Nearly 90 percent of surveyed workers who lost their jobs during the oil bust either remain unemployed or opted to leave the oil and gas sector entirely, according to an ongoing study being conducted by University of Houston researchers.
Roughly a quarter of laid-off energy who participated in the study — out of 720 respondents thus far — found work outside of the oil and gas industry, while more than 60 percent of them remain out of work. Only 13 percent of them have found new jobs within the industry.
The two-year oil bust resulted in more than 215,000 U.S. jobs lost — including about 100,000 in Texas — and many of those workers may never return to the industry. More than 70 percent of the study participants said they’re nervous about the industry’s future and about 55 percent said they’re considering giving up on the sector entirely. About two-thirds of them complained about the way their companies’ layoffs were handled.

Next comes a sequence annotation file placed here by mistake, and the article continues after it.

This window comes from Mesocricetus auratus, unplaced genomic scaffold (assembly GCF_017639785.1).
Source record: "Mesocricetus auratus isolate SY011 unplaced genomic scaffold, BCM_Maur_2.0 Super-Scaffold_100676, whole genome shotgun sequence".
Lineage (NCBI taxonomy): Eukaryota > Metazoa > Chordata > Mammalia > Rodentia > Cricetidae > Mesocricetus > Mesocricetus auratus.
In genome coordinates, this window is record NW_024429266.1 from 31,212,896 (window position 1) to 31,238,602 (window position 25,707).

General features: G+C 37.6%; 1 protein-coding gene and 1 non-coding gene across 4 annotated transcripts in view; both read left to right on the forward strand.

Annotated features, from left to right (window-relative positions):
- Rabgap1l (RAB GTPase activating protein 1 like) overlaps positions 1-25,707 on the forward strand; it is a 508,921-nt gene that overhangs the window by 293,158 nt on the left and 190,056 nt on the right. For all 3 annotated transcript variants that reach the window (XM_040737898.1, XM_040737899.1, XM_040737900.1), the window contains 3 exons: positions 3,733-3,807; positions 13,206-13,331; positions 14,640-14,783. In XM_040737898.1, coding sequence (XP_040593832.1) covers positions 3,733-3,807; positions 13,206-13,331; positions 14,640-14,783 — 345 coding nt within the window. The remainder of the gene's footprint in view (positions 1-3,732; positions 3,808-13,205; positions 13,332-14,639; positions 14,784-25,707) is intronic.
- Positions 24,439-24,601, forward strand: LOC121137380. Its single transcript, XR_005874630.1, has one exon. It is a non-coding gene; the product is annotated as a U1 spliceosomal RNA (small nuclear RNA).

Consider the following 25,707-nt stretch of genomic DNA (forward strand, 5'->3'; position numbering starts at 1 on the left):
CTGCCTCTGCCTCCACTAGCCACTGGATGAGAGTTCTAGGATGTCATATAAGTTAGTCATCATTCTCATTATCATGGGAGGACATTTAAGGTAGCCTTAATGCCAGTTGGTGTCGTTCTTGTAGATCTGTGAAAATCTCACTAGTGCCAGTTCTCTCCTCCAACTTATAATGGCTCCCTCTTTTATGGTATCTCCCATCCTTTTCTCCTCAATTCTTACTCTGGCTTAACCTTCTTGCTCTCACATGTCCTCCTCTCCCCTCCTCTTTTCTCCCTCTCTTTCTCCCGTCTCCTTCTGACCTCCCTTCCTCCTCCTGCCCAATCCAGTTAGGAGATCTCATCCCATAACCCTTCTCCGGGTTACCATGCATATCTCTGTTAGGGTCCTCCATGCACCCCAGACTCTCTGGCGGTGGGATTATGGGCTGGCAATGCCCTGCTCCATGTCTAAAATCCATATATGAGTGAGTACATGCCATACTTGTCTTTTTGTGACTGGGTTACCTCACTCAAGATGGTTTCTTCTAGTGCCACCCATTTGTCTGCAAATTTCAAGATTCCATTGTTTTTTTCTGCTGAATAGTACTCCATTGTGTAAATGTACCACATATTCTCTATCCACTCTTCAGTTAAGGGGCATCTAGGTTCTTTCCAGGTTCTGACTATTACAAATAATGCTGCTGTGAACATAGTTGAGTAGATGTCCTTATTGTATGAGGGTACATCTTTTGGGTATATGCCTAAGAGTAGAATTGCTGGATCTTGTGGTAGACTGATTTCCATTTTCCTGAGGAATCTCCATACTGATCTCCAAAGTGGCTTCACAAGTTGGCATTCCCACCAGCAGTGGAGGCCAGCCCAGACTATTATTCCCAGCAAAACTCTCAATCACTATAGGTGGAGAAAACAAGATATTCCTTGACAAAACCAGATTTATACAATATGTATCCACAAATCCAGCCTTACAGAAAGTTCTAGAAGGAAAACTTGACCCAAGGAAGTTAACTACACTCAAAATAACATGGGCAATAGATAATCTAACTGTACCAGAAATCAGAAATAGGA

That could make it harder to find good job candidates as hiring ticks back up with the rebounding oil price, said Christiane Spitzmuller, principal investigator with the Center for Applied Psychological Research at the University of Houston.
“A good number of people are lost to other industries,” she said. “Oil and gas impacts just about everything here in all parts of our economy.”
The permanence of many leaving the industry will translate into high recruitment and training costs for new hires, who may not have had prior energy industry jobs, Spitzmuller added.
She conducted the project with Caitlin Porter, assistant professor of psychology, doctoral student Zachary Roberts and industry consultant Bob Newhouse.
“People see the industry as having low job security,” Porter said.
Even before the oil bust, the energy sector was still grappling with a skills gap that resulted from people avoiding the industry after the 1980s oil crash, as well as a recent wave of retirements.
The study focused on energy workers who lost their jobs within the last two years. The research results recommend better internal communication about how downsizing decisions are made and and how the impacted people are treated. The benefits of corporate layoffs for company are delayed for months because of associated severance payments and restructuring costs.
“The cost in laying people off may be bigger than the benefit,” Porter added.